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Finding the cube root of 1 using Euler's formula

  1. Aug 11, 2012 #1

    lo2

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    1. The problem statement, all variables and given/known data

    I have found this video where there is this problem:

    Find the cube root of 1

    2. Relevant equations

    I have found this video:


    Where from 8:02 to the end she solves this problem.


    3. The attempt at a solution

    My question is why is she making such a big fuss about this? Is the cube root of 1 not just simply only 1? And if not could someone please explain what she is trying to explain?
     
    Last edited by a moderator: Sep 25, 2014
  2. jcsd
  3. Aug 11, 2012 #2

    Mentallic

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    Homework Helper

    so we're looking for the value of z where [itex]z=1^{1/3}[/itex]
    if we cube both sides of this equality, we get [itex]z^3=1[/itex], which is equivalent to [itex]z^3-1=0[/itex]
    Can you factorize that expression?
     
  4. Aug 11, 2012 #3
    It is not simply only 1 because it is not simply only 1. There are three different complex cubic roots of 1, and that's what is shown in the video.
     
  5. Aug 11, 2012 #4

    AGNuke

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    Gold Member

    You are true. Each polynomial function have a degree, and equal number of roots, whether real or imaginary. Cubic expressions always have 3 roots. So, there are 3 cube roots of 1. They are 1, ω, ω2. It can be found by simple quadratic as follows. I hope you know the identity of factorizing (a-b)3
    [tex]x^3-1=0\Rightarrow (x-1)(x^2+x+1)=0[/tex]

    Solutions of the quadratic polynomial factor.
    [tex]x=\omega = \frac{-1-i\sqrt{3}}{2};x=\omega ^2=\frac{-1+i\sqrt{3}}{2}[/tex]

    This can also be done by Euler's formula,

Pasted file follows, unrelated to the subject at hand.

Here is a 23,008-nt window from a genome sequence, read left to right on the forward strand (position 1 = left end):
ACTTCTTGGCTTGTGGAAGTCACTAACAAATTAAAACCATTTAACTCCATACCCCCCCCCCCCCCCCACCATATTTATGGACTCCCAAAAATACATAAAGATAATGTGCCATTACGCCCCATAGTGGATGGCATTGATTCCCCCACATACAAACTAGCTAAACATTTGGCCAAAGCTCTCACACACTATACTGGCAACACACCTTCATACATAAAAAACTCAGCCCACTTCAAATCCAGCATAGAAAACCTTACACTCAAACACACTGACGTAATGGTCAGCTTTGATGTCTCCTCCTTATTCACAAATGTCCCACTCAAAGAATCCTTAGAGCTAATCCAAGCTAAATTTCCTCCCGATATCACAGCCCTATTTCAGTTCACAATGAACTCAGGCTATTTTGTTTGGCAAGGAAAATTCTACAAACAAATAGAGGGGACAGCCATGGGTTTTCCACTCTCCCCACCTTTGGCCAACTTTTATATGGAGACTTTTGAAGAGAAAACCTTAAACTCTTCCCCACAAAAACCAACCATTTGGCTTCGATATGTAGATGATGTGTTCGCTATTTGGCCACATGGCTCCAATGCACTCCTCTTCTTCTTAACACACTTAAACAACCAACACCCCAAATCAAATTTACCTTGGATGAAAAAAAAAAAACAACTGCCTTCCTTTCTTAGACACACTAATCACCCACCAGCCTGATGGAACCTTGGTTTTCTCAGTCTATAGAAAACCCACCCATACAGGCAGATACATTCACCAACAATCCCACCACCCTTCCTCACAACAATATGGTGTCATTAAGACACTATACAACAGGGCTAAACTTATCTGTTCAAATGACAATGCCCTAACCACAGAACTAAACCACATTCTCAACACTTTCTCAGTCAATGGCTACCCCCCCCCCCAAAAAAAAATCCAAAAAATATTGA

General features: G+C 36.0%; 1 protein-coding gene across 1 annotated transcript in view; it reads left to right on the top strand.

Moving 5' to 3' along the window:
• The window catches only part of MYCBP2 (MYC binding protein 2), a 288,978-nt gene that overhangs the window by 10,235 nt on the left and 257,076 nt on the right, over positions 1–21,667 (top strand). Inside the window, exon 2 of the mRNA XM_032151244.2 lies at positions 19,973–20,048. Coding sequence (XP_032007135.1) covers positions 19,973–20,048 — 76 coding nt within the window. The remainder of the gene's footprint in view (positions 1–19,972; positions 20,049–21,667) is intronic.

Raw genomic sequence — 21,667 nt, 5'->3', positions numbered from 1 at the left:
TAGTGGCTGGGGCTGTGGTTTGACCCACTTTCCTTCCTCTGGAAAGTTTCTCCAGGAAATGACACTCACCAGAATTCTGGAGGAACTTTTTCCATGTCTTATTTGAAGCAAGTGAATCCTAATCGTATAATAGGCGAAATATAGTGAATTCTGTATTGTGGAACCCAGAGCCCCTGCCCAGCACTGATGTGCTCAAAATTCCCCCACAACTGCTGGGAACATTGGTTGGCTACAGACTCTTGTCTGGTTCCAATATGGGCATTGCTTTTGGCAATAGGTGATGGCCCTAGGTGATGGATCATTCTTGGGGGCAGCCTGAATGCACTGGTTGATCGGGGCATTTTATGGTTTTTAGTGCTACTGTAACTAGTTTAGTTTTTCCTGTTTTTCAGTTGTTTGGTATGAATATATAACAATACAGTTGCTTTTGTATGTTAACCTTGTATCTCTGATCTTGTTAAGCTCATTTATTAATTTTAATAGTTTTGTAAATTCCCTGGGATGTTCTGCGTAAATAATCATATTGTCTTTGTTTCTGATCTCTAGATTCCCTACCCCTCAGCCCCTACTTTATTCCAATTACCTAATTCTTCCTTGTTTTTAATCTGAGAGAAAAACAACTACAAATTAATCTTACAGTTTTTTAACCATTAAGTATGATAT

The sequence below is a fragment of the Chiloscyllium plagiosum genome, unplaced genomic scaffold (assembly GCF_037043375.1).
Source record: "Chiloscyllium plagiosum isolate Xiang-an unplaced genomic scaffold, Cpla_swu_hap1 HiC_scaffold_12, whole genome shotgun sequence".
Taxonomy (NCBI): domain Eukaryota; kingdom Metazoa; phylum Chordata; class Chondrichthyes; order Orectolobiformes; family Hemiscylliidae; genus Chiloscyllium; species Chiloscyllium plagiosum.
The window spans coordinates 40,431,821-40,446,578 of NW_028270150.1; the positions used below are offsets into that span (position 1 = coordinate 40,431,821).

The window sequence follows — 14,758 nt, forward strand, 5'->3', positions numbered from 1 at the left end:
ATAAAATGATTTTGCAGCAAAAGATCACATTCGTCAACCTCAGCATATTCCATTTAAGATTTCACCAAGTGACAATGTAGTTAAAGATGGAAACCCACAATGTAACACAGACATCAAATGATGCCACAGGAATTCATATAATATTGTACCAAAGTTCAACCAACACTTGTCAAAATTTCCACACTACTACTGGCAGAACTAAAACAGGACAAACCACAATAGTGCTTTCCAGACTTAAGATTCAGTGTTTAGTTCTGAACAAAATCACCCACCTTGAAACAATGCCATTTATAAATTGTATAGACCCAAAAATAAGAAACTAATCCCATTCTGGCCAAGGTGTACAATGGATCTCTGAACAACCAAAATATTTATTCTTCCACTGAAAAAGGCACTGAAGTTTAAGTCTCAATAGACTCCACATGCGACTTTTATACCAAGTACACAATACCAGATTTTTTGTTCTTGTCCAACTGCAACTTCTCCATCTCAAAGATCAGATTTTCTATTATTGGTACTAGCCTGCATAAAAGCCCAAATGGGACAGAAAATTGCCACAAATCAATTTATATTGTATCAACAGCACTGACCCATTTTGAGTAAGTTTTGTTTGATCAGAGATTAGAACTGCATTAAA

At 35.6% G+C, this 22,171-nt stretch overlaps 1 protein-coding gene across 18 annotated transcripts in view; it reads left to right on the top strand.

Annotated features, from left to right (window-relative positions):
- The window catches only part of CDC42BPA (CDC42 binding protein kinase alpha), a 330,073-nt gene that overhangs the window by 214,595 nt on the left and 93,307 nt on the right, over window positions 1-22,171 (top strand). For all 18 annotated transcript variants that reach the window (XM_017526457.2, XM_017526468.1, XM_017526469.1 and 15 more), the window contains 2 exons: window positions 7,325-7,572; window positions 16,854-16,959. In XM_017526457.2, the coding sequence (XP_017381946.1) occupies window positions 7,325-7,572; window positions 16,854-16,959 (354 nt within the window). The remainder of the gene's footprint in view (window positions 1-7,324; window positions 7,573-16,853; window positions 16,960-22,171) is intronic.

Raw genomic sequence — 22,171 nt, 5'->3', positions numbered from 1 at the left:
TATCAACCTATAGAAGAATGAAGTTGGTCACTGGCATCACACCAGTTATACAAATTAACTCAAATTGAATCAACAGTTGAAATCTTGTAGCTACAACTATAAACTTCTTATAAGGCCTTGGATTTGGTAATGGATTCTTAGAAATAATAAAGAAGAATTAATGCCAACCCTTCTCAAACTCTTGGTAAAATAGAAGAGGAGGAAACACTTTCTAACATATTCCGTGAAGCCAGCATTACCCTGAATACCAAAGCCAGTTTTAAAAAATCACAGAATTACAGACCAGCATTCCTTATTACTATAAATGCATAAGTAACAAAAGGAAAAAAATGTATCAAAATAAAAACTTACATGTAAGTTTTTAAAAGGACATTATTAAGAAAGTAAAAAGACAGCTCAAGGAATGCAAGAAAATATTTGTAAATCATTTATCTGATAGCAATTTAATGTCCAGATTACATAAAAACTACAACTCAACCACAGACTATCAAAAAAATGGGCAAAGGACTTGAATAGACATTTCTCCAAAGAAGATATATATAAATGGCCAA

[tex]z^3=e^{i2n\pi}\Rightarrow z=e^{\frac{i2n\pi}{3}}[/tex]

    By putting n = 0, 1, 2 (3 will yield same result as 0, 4 as 1...)

    [tex]z_1=e^{\frac{i0\pi}{3}};z_2=e^{\frac{i2\pi}{3}};z_3=e^{\frac{i4\pi}{3}}[/tex]

    By the identity, [itex]e^{i\theta}=cos\theta+isin\theta[/itex], you get z1, z2 and z3
     
    Last edited: Aug 11, 2012
  6. Aug 11, 2012 #5

    lo2

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    Ok. I can follow you on the first way of finding the roots of the cubic root!

    I am not sure I can follow why these two things are equal to each other could you please elaborate?
     
  7. Aug 11, 2012 #6

    eumyang

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    AGNuke took the cube root of both sides, or raised both sides to the 1/3 power. However, there is an i missing in the result, so the equation after the right arrow should be:
    [tex]z = e^{i2n\pi/3}[/tex]
    This is not quite right, because the middle root written above is a cube root of -1, not 1. The three roots should be
    [itex]z_1 = e^{i \cdot 0\pi/3}[/itex]
    [itex]z_2 = e^{i \cdot 2\pi/3}[/itex]
    [itex]z_3 = e^{i \cdot 4\pi/3}[/itex]
     
    Last edited: Aug 11, 2012
  8. Aug 11, 2012 #7

    AGNuke

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    Gold Member

    Corrected!
    What you can't follow, that [itex]e^{i\theta}=\cos\theta+i\sin\theta[/itex]?
     
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